Imagine you’ve spent a lovely day cycling with friends and exploring the outdoors. Unfortunately, while returning home, you realize that your front wheel has got a puncture. The location you are at is sparsely populated, and there’s no mechanic in sight. You and neither of your friends have the handy tools to help fix the flat. You do not wish to obliterate the punctured tyre by continuing to ride on it. After a long walk of pushing your mountain bike along, you finally find a person who can repair the tyre. It was an unfortunate and disastrous end to a memorable day.
The bicycle tyre is one of the essential components of your bicycle. The tyres are the only part of your bicycle that is constantly in touch with the ground and have the power to make your ride enjoyable and safe or, if not taken care of, can be puncture-prone.
While one cannot ensure that you will never get a punctured tyre, being prepared can minimize the adverse effect. Getting a puncture is one of the most common issues during a bicycle ride. Like any motorized vehicle, a bicyclist should have a spare and the necessary tools to replace the tyre with a puncture. While other automobiles likely have a ready-to-replace spare, a bicyclist must carry a spare tube and a bicycle pump. Repairing the flat or leak should preferably be done post-trip unless you have no option.
While we shall explain how to repair a tyre puncture easily, we find it valuable to share information or tips on steps you can take to avoid a flat. By using our recommendations, you can avoid these frustrating events and enjoy the awesomeness of cycling.
Minimize the Risk of a Puncture
Follow these precautionary measures to minimize the risk of having a flat.
1) Press to check the tyre to ensure that they feel firm and are not too inflated or deflated. The most common reason for a puncture is incorrect tyre pressure. The best approach is to check the psi using a pump with a gauge and correct the level if required.
2) Do a visual check before every ride. Some cyclists choose to do a visual check post-ride so that you’re ready, and even if, in a hurry, the inspection has been completed. In your visual lookover, scan for cuts or cracks or anything lodged in the tyre. Pry out any object that should not be there.
3) Pay attention while riding. It is common to see sharp objects like metal pieces, stones, nails, or even glass pieces on the road, especially to the side or close to the gutter that many cyclists prefer to ride on. Go slow and avoid that section.
However, even after following all these precautions, you may eventually get a puncture.
How to Recognise a Puncture
Pay attention to your tyres by periodically checking even when you are out riding to see if you can catch it at the time it has gone soft. It is better to realize that a tire is getting soft rather than that it is already flat. If you feel minor hard knocks in-between a soft ride, check if the rims bottom out on bumps in the road or if the bicycle flounders when cornering. These are signs of a tyre going soft and need your immediate attention.
#91Tip: Do not ride on a bottomed-out tyre which can damage the inner tube and the rim.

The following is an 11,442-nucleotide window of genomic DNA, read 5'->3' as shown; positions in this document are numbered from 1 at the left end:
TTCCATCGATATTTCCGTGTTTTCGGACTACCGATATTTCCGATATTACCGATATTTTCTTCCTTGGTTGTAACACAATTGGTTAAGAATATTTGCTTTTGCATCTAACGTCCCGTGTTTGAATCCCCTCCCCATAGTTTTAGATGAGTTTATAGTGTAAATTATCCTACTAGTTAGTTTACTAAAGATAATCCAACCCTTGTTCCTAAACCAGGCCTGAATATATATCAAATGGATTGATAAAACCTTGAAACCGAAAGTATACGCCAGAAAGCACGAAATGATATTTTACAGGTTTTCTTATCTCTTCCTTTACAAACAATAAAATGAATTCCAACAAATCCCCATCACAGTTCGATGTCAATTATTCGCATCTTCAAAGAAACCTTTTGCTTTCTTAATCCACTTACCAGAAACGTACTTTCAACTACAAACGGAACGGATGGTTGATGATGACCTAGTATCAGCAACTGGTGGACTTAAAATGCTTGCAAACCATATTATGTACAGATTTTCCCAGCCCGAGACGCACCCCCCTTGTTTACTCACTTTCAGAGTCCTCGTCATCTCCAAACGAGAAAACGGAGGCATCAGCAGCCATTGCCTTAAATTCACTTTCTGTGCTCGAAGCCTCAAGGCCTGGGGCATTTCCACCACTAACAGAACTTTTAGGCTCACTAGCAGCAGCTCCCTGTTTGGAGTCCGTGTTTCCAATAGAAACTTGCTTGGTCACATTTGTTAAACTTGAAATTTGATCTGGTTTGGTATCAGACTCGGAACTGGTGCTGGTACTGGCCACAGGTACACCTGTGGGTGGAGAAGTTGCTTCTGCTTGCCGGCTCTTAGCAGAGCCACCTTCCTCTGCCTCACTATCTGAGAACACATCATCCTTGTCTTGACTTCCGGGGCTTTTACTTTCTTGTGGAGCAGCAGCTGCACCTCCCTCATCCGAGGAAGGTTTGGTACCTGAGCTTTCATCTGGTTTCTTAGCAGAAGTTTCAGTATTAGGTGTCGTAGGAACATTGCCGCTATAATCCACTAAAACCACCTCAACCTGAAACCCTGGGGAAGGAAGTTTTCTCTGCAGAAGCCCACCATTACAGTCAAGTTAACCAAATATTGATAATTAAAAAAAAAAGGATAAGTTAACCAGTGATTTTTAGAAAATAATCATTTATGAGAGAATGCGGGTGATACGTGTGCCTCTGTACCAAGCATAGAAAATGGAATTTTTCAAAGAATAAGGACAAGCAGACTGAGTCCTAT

Now that you’re aware of what signs precautionary steps to avoid a flat and cues to recognize a flat let’s detail the steps you need to follow to fix a leak.
Fixing a Puncture
1) Pry out the Tyre tube
Taking the tube out without entirely removing the wheel and the tyre is a desirable skill to master. You will need at least two levers to pry out the tube from between the wheel rim and the tyre. You can patch a punctured tube without removing the entire wheel, but you would need to remove the wheel to replace the tube.
2) Find the Leak
If the leak is not apparent, pump up the tyre and pay attention to the hissing sound of the air escaping. A slow leak may be difficult to identify. Alternatively, as a last resort, immerse the inflated tube in water and look for bubbles. Remember then to dry the tube well before you can patch it.
#91Tip: To identify the location of a slow leak, hold the tube close to your lips, preferably wet, to feel the air coming out. Your lips are 100 times more sensitive than your fingertips.
3) Buff the Leak Area
Use a small piece of sandpaper from your patch kit or tyre repair kit and buff the surface, making sure you include an area a bit larger than the patch. If a moulding line runs along the leak area, you should be sanding it down thoroughly, or it would probably be a spot to get an air channel. Now sweep or dust off the sanding dust with a dry hand or cloth.
#91Tip: In case you have no sandpaper, rub the area on clean, dry pavement. The best would be on a concrete road if possible.
4) Patch the Leak
Apply a dab of glue and spread out a thin, smooth coating using a clean finger. Let the glue dry completely. Now peel the foil and press an appropriately sized patch to cover the leak area, preferably overlapping the area by inch around. Press the patch lightly onto the tube, starting at one end and move to the other end ensuring no air is trapped under it.
Be wary of patch failures that can occur due to these reasons
1. Your buffing with the sandpaper was not done as required.
2. The glue or cement did not cover the entire area of the patch size
3. Not allowing the adhesive to dry before you applied the patch.
It is valuable to list things that should form a part of your portable tyre puncture kit.
1. Tyre levers
2. At least one, if not two, spare inner tubes
3. Patches, a small piece of sandpaper, special rubber cement or glue, and some old bits of tyre that are useful to reinforce big holes
4. A tyre pump, preferably with a gauge
Original Post outdoors91.com